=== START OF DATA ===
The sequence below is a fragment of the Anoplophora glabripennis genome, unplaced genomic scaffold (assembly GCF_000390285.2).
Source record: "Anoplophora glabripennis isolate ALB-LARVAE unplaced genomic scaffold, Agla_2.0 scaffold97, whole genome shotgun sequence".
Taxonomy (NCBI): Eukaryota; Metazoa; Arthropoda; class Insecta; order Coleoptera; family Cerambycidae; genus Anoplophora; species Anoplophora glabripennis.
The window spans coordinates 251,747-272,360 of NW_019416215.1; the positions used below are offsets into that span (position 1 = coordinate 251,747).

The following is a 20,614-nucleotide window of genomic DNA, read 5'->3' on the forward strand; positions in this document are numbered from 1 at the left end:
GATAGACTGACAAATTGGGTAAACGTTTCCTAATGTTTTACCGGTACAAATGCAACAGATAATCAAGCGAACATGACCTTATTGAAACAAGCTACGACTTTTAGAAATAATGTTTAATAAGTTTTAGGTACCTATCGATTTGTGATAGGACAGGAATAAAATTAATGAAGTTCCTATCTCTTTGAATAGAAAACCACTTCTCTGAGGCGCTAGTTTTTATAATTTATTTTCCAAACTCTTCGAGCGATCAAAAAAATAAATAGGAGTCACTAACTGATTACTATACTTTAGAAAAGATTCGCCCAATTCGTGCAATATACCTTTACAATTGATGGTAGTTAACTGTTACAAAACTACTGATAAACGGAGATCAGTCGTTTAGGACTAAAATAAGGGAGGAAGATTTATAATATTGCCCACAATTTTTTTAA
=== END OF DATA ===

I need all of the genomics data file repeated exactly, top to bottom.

The sequence below is a fragment of the Anoplophora glabripennis genome, unplaced genomic scaffold (assembly GCF_000390285.2).
Source record: "Anoplophora glabripennis isolate ALB-LARVAE unplaced genomic scaffold, Agla_2.0 scaffold97, whole genome shotgun sequence".
Taxonomy (NCBI): Eukaryota; Metazoa; Arthropoda; class Insecta; order Coleoptera; family Cerambycidae; genus Anoplophora; species Anoplophora glabripennis.
The window spans coordinates 251,747-272,360 of NW_019416215.1; the positions used below are offsets into that span (position 1 = coordinate 251,747).

The following is a 20,614-nucleotide window of genomic DNA, read 5'->3' on the forward strand; positions in this document are numbered from 1 at the left end:
GATAGACTGACAAATTGGGTAAACGTTTCCTAATGTTTTACCGGTACAAATGCAACAGATAATCAAGCGAACATGACCTTATTGAAACAAGCTACGACTTTTAGAAATAATGTTTAATAAGTTTTAGGTACCTATCGATTTGTGATAGGACAGGAATAAAATTAATGAAGTTCCTATCTCTTTGAATAGAAAACCACTTCTCTGAGGCGCTAGTTTTTATAATTTATTTTCCAAACTCTTCGAGCGATCAAAAAAATAAATAGGAGTCACTAACTGATTACTATACTTTAGAAAAGATTCGCCCAATTCGTGCAATATACCTTTACAATTGATGGTAGTTAACTGTTACAAAACTACTGATAAACGGAGATCAGTCGTTTAGGACTAAAATAAGGGAGGAAGATTTATAATATTGCCCACAATTTTTTTAA